Tuesday, 29 December 2020

Brexit agreement proof-reading balls-up

Tee hee. This is a good one.

Brexit deal mentions Netscape browser and Mozilla Mail - BBC News:
References to decades-old computer software are included in the new Brexit agreement, including a description of Netscape Communicator and Mozilla Mail as being "modern" services.

Experts believe officials must have copied and pasted chunks of text from old legislation into the document.

The references are on page 921 of the trade deal, in a section on encryption technology.

It also recommends using systems that are now vulnerable to cyber-attacks.

The text cites "modern e-mail software packages including Outlook, Mozilla Mail as well as Netscape Communicator 4.x."

The latter two are now defunct - the last major release of Netscape Communicator was in 1997.

I think all solicitors have experienced that sinking feeling when they find they've left something in an agreement that really should have been removed from the precedent on which it was based. The name of a previous client is a classic or the product/service that that previous client provided. Instances of irrelevant technical crap being left buried in a schedule isn't unheard of either.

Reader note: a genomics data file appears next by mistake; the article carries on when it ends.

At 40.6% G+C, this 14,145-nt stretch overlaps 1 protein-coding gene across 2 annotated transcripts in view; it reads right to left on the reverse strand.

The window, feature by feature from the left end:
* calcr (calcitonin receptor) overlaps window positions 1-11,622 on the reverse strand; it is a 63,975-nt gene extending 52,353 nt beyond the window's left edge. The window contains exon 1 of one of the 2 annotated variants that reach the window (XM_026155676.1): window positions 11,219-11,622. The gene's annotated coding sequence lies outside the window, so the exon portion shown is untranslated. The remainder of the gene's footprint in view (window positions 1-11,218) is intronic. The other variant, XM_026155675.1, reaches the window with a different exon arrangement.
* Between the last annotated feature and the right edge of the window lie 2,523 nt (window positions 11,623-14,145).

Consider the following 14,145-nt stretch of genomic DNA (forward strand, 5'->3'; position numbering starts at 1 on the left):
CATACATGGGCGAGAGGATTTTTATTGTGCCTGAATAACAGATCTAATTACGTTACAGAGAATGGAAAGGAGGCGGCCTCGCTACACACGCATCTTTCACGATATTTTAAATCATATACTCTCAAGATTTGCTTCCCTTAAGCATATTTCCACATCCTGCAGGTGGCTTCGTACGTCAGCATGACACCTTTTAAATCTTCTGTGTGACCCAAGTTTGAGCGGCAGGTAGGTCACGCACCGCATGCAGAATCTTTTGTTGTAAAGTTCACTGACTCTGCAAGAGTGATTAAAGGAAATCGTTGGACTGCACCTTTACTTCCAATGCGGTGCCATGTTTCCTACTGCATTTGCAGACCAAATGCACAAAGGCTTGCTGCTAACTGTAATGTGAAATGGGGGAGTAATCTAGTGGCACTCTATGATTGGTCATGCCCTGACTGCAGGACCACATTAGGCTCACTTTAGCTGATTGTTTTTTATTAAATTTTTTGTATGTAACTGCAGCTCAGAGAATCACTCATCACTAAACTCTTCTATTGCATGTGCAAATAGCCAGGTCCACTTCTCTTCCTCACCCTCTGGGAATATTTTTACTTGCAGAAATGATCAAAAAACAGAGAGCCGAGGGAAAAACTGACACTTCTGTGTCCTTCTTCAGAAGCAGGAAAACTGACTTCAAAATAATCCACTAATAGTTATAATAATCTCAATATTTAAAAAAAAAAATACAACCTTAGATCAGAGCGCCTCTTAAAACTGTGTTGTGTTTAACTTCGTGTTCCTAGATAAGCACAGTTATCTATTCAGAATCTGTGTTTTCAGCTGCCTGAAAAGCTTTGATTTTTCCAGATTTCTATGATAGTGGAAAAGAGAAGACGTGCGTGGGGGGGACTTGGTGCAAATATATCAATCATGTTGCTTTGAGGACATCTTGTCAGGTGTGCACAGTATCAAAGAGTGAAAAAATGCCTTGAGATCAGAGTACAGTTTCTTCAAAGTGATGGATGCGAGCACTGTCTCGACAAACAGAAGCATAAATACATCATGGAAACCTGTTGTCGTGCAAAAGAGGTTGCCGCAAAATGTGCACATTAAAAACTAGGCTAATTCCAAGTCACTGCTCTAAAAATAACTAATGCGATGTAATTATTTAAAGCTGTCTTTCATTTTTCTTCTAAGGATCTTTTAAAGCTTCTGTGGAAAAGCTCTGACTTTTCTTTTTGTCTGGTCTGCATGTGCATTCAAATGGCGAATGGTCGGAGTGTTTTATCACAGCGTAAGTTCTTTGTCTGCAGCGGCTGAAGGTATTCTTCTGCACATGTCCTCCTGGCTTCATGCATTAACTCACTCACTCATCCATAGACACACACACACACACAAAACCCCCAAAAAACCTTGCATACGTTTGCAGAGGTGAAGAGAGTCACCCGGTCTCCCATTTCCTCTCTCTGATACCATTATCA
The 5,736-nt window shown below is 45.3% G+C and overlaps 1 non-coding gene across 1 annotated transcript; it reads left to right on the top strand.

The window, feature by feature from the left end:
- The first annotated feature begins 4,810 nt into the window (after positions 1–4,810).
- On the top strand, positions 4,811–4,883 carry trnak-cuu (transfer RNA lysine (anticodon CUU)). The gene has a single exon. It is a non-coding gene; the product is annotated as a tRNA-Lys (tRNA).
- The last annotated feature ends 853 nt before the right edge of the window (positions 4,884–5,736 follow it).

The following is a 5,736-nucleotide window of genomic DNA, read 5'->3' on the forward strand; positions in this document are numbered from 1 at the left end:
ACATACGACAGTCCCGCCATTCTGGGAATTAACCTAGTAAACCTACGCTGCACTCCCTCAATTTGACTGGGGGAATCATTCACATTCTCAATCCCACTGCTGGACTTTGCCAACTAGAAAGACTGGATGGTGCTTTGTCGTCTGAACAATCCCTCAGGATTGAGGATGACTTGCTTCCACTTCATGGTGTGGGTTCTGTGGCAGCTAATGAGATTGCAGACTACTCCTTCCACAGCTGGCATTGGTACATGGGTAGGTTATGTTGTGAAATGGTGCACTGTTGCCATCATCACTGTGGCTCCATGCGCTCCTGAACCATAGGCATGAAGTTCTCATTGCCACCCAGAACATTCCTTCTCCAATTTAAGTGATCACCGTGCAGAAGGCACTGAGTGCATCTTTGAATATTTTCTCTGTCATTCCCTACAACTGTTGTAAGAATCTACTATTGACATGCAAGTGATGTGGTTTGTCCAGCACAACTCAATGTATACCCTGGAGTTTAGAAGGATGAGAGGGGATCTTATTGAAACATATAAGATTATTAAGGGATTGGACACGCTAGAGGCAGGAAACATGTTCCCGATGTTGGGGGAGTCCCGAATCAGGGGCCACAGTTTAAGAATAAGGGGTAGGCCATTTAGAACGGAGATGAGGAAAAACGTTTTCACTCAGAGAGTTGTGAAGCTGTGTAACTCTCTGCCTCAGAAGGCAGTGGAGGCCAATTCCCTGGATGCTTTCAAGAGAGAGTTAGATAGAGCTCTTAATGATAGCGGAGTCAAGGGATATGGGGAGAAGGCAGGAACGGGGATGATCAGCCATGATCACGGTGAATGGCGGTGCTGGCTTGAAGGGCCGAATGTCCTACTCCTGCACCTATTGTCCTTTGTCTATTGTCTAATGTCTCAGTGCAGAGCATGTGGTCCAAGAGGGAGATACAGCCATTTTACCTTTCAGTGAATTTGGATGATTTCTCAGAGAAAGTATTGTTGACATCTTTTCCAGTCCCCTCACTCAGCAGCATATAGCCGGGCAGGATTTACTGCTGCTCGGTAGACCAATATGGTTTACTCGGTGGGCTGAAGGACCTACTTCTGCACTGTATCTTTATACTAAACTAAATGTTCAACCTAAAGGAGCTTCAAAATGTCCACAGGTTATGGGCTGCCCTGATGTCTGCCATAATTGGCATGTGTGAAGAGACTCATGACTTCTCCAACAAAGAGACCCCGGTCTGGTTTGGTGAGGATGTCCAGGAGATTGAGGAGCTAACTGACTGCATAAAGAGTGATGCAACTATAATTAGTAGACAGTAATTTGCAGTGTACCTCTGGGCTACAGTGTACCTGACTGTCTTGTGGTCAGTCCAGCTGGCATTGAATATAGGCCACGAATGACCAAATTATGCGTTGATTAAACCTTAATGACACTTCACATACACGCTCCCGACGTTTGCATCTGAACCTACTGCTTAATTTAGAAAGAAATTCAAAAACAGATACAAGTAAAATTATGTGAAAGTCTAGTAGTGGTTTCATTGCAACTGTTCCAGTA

But this stuff happens; it's not the end of the world. And it's proven that someone's reading the Brexit agreement at least.


I remember Netscape Navigator fondly. On my first PC, back in 1999, I found it to be much more reliable than the pesky installation of Internet Explorer 4 with which I had to grapple. As I recall, it would often freeze my entire system without warning, forcing me to switch it off at the wall.  

It was eventually fixed after I completely corrupted that computer in late December that year — apparently, uninstalling software wasn’t as straightforward as manually deleting the programme files, sigh — and it necessitated a mercy dash to computer man extraordinaire ‘Slim Steve’.

Once Steve finally got round to it some days after the drop-off, he reinstalled Windows for me and generally saved the day, allowing me to get my teenage kicks through the internet once more. 

Thanks again, Steve, wherever you are now.

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